Why? Because your reader wants to be there. After all, they bought the book! To get the reader of an academic piece to stay interested, you offer more evidence to carry them along your line of thinking. In a trade work, you do the same, but through suspense. Reveal things bit by bit. The act of holding the shark or xenomorph – the subject itself – in the background will help create a sense of story through suspense. But what if I’m not writing about scary aliens? The experience we love of researching, reading, and thinking is also a kind of suspense – as discovery – that your reader wants to experience with you. The books I like that do this – In Cold Blood, The Immortal Life of Henrietta Lacks, The Legend of Colton H. Bryant – are problematic texts in many ways, but they offer up significant spaces of discovery for the reader. This is why I write about real stories and not their secret themes. For one, writing about the theme itself would be boring; a theme is something Charlie Brown would get a D+ on. By instead creating a space between the story and the subject – as a metaphor – the reader has yet another space to engage in. If the reader can make meaning there – or find horror of a different kind – then the work (I think) becomes deeper and hopefully more persuasive; it becomes a better story. Tell the truth, but tell it slant (thank you Emily D. and Gary Stonum).

When I first started this type of work, I obnoxiously thought “Oh, I just have to take my academic writing and ‘dumb it down’ for a ‘general audience.’” I wish someone would have punched me (though gently). I was very wrong, and quickly learned so. The only thing you can safely say about a trade audience is that it is BIG. It is the largest, most diverse classroom you can imagine. That, to me, is terrific. And they are reading for the best reason of all: they want to. It is so much harder – and satisfying, for me – to write for an audience like that because it’s not about changing any big ideas, just thinking more about how best to employ them.

I’m not trying to make you question your path or interest you in an alternative lifestyle. No, a nonfiction trade book will not get you a tenure-track job in the 18th. C., but it could get you a job in a writing program. Freelance writing will never get you health insurance (thank you, Caroline), but the pay can be good, and it can get you noticed, if that’s something you want. There is no peer review, but there are plenty of editors, copy editors, lawyers, and eagle-eyed critics on Goodreads. You can also use a lot more em dashes. All I’m saying, I think, is that I’ve found this type of writing to be another kind of market for the skills I was trained in, which are, thank God, the things I love to do. It is hard work, and sometimes uncertain, but I’m able to chart my own path. I’m not saying it’s the best path or the worst, only that it exists.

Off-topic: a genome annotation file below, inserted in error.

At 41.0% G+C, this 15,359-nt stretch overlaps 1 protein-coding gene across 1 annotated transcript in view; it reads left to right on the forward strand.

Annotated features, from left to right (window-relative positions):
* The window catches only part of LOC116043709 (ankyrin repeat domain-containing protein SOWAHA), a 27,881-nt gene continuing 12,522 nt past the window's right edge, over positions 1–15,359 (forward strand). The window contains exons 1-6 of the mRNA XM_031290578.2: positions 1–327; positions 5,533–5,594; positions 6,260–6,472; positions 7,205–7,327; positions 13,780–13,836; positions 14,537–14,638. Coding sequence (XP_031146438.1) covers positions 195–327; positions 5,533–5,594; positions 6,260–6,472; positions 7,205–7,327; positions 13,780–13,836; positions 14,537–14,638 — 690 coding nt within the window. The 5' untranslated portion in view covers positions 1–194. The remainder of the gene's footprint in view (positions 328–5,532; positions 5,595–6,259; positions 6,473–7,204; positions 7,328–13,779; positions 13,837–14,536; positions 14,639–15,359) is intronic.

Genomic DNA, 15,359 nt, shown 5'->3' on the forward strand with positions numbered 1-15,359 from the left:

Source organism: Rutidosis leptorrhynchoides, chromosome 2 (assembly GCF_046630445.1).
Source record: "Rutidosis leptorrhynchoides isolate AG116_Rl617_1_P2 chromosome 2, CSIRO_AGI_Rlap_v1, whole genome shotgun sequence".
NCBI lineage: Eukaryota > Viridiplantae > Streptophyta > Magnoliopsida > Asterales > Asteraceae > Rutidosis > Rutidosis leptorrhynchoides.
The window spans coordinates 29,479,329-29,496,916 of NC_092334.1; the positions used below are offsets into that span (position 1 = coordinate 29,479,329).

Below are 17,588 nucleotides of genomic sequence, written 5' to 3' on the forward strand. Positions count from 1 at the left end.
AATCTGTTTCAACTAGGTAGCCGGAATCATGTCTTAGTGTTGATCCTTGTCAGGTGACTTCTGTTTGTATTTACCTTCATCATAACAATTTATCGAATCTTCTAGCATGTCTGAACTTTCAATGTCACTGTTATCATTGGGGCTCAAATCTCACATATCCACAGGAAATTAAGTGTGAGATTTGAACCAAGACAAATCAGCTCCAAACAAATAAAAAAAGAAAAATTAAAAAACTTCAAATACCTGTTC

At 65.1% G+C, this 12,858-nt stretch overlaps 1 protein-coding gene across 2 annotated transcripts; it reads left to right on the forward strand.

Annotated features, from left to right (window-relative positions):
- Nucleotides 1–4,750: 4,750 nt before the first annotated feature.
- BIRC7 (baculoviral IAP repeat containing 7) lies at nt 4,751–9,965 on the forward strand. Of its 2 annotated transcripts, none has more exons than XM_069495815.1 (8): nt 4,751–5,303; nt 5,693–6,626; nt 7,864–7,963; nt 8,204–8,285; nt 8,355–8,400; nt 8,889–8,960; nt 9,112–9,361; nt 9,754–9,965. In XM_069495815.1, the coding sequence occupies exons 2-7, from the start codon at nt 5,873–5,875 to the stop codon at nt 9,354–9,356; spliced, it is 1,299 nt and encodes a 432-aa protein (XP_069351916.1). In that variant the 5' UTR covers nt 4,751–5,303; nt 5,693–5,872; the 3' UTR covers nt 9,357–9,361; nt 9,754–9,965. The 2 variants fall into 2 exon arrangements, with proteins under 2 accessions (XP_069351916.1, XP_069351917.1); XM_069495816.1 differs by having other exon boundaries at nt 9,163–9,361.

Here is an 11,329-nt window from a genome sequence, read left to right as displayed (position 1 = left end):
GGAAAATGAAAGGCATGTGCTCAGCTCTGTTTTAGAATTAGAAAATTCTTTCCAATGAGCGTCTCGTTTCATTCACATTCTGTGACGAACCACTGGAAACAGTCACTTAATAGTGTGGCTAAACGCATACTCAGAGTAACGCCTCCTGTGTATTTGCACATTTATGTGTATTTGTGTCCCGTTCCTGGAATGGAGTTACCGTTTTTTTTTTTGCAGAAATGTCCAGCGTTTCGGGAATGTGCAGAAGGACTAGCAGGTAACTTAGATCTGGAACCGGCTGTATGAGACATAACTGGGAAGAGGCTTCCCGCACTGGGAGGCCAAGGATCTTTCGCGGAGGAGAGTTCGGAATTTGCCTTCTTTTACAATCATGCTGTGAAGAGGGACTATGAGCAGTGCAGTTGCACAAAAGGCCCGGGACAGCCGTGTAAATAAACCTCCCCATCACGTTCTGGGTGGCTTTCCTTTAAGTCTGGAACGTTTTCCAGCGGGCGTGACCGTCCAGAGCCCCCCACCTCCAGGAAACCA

If you have questions, want to see a template book proposal, or want to brainstorm an idea, I am happy to help. For though the story of this little essay was how I write now, the secret theme was simpler: If you can analyze a story, you can tell a story. And you have a major head start.

Brad Ricca earned his PhD in English from CWRU in 2002 and taught there for nearly twenty years as a full-time lecturer. He is the Edgar-nominated writer of five books, including his latest True Raiders (St. Martin’s, 2021). See more at

Alumni News

Jason Ray Carney (‘15) adapted Elie Wiesel’s The Trial of God  into a libretto for the Christopher Newport University production.

Iris Dunkle (’10) has started writing articles for FF2 Media, a news outlet that focuses on telling the stories of the lives of women. Beginning today, you can follow her journey writing Sanora Babb’s biography via a series of articles. The first article takes you to Red Rock, Oklahoma, where the writer Sanora Babb grew up.

Paulette Goll (’87), President of Global Vocabulary LLC, is pleased to announce a 5-star rating from the Educational App Store for the newly released Vocabulary Upgrade II iPhone app. Additionally, “Just Face It: A Kinesthetic Approach to Vocabulary Acquisition” was recently published in Education.

William Heath‘s book of poems Night Moves in Ohio is available from Finishing Line Press.

Brad Ricca discusses The Real Raiders Of The Lost Ark.

Karl Zender (’62) is now a Professor Emeritus in the English department at the University of California at Davis. This past June, he published a book, Shakespeare and Faulkner: Selves and Others (Louisiana State University Press). This is his fourth scholarly monograph, with two of the previous three on William Faulkner’s fiction, the other on Shakespeare’s plays.